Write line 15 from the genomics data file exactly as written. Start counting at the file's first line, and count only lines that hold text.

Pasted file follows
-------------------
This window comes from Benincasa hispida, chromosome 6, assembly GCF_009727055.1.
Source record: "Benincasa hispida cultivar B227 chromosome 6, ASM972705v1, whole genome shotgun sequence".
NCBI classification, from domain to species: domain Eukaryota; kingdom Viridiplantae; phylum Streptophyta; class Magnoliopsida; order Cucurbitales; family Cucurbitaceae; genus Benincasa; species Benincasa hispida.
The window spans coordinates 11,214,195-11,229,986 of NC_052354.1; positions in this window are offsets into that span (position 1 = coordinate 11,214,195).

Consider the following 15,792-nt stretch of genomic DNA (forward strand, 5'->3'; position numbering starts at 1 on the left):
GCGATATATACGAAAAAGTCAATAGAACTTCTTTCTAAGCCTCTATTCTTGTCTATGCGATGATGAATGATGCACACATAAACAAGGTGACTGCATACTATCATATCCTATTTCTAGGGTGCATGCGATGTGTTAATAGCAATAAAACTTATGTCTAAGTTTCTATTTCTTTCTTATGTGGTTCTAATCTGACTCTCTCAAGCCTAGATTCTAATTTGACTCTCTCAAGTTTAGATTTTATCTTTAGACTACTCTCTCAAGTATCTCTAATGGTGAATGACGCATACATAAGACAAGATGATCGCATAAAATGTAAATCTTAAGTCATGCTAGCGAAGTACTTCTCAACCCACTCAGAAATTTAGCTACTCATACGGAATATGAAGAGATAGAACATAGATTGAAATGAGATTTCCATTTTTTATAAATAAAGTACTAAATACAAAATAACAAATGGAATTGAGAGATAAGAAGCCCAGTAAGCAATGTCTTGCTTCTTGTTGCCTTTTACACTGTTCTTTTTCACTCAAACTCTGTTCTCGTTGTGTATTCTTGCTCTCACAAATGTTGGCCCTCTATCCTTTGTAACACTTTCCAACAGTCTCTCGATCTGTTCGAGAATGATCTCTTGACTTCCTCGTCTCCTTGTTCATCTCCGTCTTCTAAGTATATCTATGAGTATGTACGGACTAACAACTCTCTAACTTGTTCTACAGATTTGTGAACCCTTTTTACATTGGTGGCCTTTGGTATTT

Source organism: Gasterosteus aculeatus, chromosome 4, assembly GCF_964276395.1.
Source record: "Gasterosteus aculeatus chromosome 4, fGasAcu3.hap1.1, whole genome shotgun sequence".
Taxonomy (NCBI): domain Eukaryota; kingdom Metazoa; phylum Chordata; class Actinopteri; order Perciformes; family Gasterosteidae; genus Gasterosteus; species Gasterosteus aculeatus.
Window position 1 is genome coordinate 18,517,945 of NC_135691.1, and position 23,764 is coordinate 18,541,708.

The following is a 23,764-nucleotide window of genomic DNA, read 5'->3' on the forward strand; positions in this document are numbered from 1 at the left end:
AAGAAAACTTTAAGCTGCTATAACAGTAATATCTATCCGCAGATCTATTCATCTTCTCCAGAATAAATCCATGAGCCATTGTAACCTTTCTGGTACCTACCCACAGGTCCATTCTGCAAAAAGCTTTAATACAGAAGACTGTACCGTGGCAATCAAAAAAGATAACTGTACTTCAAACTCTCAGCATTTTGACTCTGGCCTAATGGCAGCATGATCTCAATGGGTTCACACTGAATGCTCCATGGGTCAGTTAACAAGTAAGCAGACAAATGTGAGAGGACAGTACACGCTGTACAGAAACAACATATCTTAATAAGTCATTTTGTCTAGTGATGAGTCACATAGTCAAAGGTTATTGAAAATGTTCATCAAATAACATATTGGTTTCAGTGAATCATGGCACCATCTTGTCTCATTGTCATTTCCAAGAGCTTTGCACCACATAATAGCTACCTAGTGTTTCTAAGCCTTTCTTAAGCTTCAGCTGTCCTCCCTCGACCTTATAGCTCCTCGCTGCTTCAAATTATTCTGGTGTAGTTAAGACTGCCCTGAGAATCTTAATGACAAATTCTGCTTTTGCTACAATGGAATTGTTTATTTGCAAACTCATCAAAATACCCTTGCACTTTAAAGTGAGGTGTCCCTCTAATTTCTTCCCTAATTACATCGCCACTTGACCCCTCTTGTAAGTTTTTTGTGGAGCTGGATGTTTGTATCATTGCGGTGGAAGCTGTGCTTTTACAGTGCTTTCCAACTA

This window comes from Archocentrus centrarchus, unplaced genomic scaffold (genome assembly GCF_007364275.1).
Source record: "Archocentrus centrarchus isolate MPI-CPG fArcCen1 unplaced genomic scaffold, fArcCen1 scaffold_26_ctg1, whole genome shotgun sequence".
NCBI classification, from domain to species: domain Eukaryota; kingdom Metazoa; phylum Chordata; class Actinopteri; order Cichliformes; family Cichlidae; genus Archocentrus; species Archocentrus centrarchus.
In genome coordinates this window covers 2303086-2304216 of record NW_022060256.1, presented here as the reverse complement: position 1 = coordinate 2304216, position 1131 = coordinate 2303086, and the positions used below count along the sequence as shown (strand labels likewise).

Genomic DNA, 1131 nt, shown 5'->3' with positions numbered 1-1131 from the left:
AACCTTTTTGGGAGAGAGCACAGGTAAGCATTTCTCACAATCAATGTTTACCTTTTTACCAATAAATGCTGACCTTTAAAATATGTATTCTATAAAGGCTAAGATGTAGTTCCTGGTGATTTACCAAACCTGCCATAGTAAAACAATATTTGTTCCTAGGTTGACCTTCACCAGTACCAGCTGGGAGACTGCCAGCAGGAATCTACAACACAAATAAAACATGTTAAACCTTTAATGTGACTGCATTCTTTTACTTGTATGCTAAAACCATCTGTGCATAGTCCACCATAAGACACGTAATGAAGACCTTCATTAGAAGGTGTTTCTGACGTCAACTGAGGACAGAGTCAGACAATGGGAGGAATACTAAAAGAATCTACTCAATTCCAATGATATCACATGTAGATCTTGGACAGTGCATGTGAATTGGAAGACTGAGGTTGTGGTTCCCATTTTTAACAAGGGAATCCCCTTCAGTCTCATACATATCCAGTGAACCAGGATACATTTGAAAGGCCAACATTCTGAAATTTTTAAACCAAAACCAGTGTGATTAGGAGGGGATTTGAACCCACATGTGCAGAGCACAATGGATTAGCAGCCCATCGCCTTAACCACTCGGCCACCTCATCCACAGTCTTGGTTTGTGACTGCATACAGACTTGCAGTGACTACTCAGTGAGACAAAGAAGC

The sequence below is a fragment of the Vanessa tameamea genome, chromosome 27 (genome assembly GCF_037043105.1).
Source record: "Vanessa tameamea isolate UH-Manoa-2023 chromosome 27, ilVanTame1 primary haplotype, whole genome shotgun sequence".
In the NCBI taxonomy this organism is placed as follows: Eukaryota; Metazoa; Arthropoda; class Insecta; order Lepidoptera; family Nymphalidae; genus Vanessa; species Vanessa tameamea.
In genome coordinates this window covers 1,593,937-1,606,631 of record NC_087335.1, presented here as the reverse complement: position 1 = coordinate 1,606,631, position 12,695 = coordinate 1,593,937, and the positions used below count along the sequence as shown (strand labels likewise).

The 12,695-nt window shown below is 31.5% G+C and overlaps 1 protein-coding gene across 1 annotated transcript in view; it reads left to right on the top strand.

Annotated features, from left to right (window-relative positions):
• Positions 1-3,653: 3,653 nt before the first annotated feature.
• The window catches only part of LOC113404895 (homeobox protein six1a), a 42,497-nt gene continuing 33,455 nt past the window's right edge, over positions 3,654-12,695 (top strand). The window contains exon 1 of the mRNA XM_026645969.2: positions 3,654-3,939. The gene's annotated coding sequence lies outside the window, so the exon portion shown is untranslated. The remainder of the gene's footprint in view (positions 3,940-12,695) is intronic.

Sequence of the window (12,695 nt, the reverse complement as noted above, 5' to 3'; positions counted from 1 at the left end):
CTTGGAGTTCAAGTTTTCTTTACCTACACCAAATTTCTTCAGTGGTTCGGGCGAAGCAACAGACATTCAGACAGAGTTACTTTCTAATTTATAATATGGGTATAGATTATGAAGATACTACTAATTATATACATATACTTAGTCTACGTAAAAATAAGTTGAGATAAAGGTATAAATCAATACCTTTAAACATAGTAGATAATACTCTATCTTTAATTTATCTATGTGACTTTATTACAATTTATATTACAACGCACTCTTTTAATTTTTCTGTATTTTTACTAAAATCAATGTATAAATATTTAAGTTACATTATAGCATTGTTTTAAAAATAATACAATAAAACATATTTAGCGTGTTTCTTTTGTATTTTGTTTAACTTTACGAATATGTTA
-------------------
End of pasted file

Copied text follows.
NCBI classification, from domain to species: domain Eukaryota; kingdom Metazoa; phylum Chordata; class Actinopteri; order Cichliformes; family Cichlidae; genus Archocentrus; species Archocentrus centrarchus.